Santa Barbara Politics, Media & Culture

Friday, September 01, 2006

Credibility of TKA's Argument Slim

I couldn't have said it better -- worthy of a thread, here's Eckermann's take on today's editorial.
Today's editorial in the News-Press once again fails to convince by violating the basic requirements of 7th grade essay writing. Mr. Armstrong presents a thesis but then fails to provide any examples to prove his point. His one quasi-example includes the results of a national poll that shows that people generally believe there is bias in all newsrooms in the nation; but he does not relate the poll to the News-Press newsroom with any concrete facts. Following his logic, the newsroom staff of every newspaper in the nation should be fired (or at least hounded from their jobs).

It would have been so easy for Mr. Armstrong to make a coherant argument. All he had to do was state his thesis about alleged newsroom bias then provide two or three quotes from past articles that illustrate bias. Instead, allegations are made but no proof is given. We can only conclude that either Mr. Armstrong flunked 7th grade English or he has no evidence to support his thesis. In either case, his credibility as a writer and editor suffers.


Anonymous Anonymous said...

nice analysis, but whothuhell is Eckermann?

9/01/2006 10:43 AM  
Anonymous Anonymous said...

Actually, in the 9/1/06 editorial, the writer refers to a poll commissioned by the News-Press or News-Press readers, not a national poll. If you think it was a national poll, you might state the basis for your view. If you distrust the writer's claim - I generally do distrust NP management - you might state a factual basis for distrusting that particular claim.

9/01/2006 10:54 AM  
Anonymous Valerio said...

The editorial today was just a preview for the higher ratings supposedly on Sunday. This also gives the editorialer time to make up something between now and when it goes to press Saturday night. Sqeezing blood from a turnip takes a couple of days after Roberts and his lawyers just won a skirmish.

What credibility remains to suffer any further?

9/01/2006 10:56 AM  
Anonymous Anonymous said...

A poll is not worth a damn unless the actual raw results are published as well, in addition to the actual questions and who the targets of the polling were. The newspress editorial today is the second time this mystery poll was mentioned, with no facts to support the purported conclusions.

Is that why people call him "Factswrong?"

9/01/2006 11:04 AM  
Anonymous Eckermann said...

Anon. 10:54 is correct. I rememberd that aspect of the the editorial incorrectly. Looking at it again, it see that it refers to a poll commissioned by the News-Press. However, not very many specifics were given about the (e.g., the number of those polled, the specific questions asked, the % error, ect.). Also, the poll simply says that "readers" believed there was bias, it is not proof that bias existed. I apologize for my error. However, my conclusion remains the same: The essay does not present concrete examples to prove its thesis.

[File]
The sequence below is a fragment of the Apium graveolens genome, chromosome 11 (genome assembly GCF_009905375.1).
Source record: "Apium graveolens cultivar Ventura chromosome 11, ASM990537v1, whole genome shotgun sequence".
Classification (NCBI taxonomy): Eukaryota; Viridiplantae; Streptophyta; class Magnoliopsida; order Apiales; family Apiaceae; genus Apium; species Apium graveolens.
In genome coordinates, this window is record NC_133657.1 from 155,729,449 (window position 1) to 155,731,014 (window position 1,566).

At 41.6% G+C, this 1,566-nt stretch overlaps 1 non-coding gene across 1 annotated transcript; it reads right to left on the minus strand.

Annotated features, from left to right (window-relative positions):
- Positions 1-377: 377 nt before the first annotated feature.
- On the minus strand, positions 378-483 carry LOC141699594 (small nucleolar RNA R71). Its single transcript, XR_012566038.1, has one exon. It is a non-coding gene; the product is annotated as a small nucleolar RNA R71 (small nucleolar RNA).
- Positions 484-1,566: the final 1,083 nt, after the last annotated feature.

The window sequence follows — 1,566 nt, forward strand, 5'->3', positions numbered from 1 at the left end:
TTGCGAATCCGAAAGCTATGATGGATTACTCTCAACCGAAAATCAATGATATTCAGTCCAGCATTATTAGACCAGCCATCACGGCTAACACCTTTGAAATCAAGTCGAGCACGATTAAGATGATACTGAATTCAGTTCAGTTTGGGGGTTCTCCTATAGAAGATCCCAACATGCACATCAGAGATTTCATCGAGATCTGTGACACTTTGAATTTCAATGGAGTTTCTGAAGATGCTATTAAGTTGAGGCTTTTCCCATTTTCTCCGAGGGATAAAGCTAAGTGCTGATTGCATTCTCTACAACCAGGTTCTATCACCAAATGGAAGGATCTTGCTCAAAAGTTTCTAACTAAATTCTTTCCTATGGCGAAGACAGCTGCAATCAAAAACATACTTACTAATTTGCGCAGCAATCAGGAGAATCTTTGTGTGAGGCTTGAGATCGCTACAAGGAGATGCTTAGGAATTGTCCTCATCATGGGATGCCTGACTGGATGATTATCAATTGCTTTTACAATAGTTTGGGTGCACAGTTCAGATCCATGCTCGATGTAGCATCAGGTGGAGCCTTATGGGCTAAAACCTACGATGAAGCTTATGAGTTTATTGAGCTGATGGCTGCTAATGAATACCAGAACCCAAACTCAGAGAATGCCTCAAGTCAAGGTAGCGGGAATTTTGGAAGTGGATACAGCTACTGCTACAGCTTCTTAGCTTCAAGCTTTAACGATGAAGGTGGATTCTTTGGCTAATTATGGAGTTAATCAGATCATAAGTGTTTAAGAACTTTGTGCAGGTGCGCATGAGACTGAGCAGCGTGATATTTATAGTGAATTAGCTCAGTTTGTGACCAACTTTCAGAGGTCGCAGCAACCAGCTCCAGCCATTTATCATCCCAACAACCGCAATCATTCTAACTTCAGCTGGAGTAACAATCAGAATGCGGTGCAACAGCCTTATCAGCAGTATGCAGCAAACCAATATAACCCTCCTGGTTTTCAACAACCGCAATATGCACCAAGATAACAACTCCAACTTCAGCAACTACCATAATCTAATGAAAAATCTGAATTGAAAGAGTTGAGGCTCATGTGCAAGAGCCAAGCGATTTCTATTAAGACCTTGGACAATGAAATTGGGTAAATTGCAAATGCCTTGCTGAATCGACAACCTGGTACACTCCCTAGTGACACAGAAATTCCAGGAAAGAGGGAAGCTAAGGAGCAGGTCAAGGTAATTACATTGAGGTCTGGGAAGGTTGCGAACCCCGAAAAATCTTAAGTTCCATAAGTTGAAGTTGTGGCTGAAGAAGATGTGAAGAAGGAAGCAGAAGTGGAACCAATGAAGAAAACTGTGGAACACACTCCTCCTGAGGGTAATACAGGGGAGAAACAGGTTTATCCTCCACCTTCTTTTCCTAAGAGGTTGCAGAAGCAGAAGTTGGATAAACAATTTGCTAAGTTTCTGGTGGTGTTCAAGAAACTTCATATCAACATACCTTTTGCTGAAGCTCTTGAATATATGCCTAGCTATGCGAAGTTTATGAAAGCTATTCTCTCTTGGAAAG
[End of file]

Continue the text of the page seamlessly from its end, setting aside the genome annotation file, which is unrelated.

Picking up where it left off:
9/01/2006 11:17 AM  
Anonymous Travisty said...

I need some more wine and a late-night drive around town, and then I will think of something to support my thesis about the bias.

One tirade at a time, one at a time....

9/01/2006 12:49 PM  
Anonymous philosoph said...

Were the reporters and editors of the News-Press apprised of the survey findings when they were released? The editorial says the survey was done last year, which should have given the offending journalists time to atone for their sins rather than face McCaw's firing squad. I can understand the concern over the findings - any business should be alarmed when 64 percent of its customers distrust its product - but this isn't new information.

McCaw should have called in all the reporters and editors for a meeting to explain the findings and show them how to improve. Instead, she allowed the situation to reach a boiling point and by then it was too late to salvage anything.

Contrast that with the respected former editor of the Los Angeles Times, John Carroll, who admonished his staff against bias in a May 2003 staff memo. Carroll cites specific examples in his memo and had the good management sense to confront the bias issue before it ran amok.

There's no evidence that anyone at the News-Press did this. If McCaw communicated her concerns in private to Jerry Roberts and he refused to do anything, he probably deserved to lose his job. However, we don't know this to be the case. There's a lot we don't know about the events leading up to the July meltdown.

9/01/2006 2:10 PM  
Anonymous Travisty said...

Actually, I do not know of any real bias with the former Executive Editor or the senior reporters who left the newspaper. I just made up the "bias" criticism fast and furious because I heard that the anonymous critics who want journalistic integrity started using the phrase "ban the bias" in their public relations and signs. I just wanted to beat them in the battle of sound bites.

I really have no idea what past bias may have existed, but after a bottle or three of wine tonight (starting at 3 PM) I will make up something and pretent it is true! That always has worked for me before. Our subscriptions are so bad during the past month, we will print anything just to get attention.

9/01/2006 2:44 PM  
Blogger harping said...

RE philosoph's comment "If McCaw communicated her concerns in private to Jerry Roberts and he refused to do anything, he probably deserved to lose his job."